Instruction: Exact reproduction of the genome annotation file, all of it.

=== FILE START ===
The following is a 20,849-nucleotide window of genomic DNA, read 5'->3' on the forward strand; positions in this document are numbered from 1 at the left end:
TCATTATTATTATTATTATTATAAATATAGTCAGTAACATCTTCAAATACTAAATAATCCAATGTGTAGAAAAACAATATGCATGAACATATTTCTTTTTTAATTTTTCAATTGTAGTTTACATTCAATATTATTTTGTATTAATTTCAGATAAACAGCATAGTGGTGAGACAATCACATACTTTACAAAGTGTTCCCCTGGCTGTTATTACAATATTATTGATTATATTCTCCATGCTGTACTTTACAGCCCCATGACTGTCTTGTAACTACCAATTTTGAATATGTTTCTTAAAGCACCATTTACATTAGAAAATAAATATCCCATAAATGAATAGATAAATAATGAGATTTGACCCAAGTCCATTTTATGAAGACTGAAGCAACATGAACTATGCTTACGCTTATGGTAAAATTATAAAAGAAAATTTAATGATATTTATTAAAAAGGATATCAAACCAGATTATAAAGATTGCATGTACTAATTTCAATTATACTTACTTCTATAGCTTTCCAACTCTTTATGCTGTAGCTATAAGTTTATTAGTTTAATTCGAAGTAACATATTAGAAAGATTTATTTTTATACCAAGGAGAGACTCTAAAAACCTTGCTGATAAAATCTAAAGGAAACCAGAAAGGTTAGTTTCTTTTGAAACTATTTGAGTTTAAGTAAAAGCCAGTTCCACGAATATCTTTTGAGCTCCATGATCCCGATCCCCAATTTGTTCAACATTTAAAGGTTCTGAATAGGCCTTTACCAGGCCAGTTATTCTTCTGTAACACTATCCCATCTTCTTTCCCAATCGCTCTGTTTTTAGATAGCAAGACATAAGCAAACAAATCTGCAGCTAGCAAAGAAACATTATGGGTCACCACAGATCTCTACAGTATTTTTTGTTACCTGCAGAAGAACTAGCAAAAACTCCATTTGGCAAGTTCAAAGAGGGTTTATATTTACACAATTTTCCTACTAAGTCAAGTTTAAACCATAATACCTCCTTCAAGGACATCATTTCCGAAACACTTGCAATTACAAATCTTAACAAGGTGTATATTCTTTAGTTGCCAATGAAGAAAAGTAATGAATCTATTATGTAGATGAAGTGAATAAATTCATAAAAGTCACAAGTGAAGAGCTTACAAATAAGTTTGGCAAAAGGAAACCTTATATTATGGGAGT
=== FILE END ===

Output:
The following is a 20,849-nucleotide window of genomic DNA, read 5'->3' on the forward strand; positions in this document are numbered from 1 at the left end:
TCATTATTATTATTATTATTATAAATATAGTCAGTAACATCTTCAAATACTAAATAATCCAATGTGTAGAAAAACAATATGCATGAACATATTTCTTTTTTAATTTTTCAATTGTAGTTTACATTCAATATTATTTTGTATTAATTTCAGATAAACAGCATAGTGGTGAGACAATCACATACTTTACAAAGTGTTCCCCTGGCTGTTATTACAATATTATTGATTATATTCTCCATGCTGTACTTTACAGCCCCATGACTGTCTTGTAACTACCAATTTTGAATATGTTTCTTAAAGCACCATTTACATTAGAAAATAAATATCCCATAAATGAATAGATAAATAATGAGATTTGACCCAAGTCCATTTTATGAAGACTGAAGCAACATGAACTATGCTTACGCTTATGGTAAAATTATAAAAGAAAATTTAATGATATTTATTAAAAAGGATATCAAACCAGATTATAAAGATTGCATGTACTAATTTCAATTATACTTACTTCTATAGCTTTCCAACTCTTTATGCTGTAGCTATAAGTTTATTAGTTTAATTCGAAGTAACATATTAGAAAGATTTATTTTTATACCAAGGAGAGACTCTAAAAACCTTGCTGATAAAATCTAAAGGAAACCAGAAAGGTTAGTTTCTTTTGAAACTATTTGAGTTTAAGTAAAAGCCAGTTCCACGAATATCTTTTGAGCTCCATGATCCCGATCCCCAATTTGTTCAACATTTAAAGGTTCTGAATAGGCCTTTACCAGGCCAGTTATTCTTCTGTAACACTATCCCATCTTCTTTCCCAATCGCTCTGTTTTTAGATAGCAAGACATAAGCAAACAAATCTGCAGCTAGCAAAGAAACATTATGGGTCACCACAGATCTCTACAGTATTTTTTGTTACCTGCAGAAGAACTAGCAAAAACTCCATTTGGCAAGTTCAAAGAGGGTTTATATTTACACAATTTTCCTACTAAGTCAAGTTTAAACCATAATACCTCCTTCAAGGACATCATTTCCGAAACACTTGCAATTACAAATCTTAACAAGGTGTATATTCTTTAGTTGCCAATGAAGAAAAGTAATGAATCTATTATGTAGATGAAGTGAATAAATTCATAAAAGTCACAAGTGAAGAGCTTACAAATAAGTTTGGCAAAAGGAAACCTTATATTATGGGAGT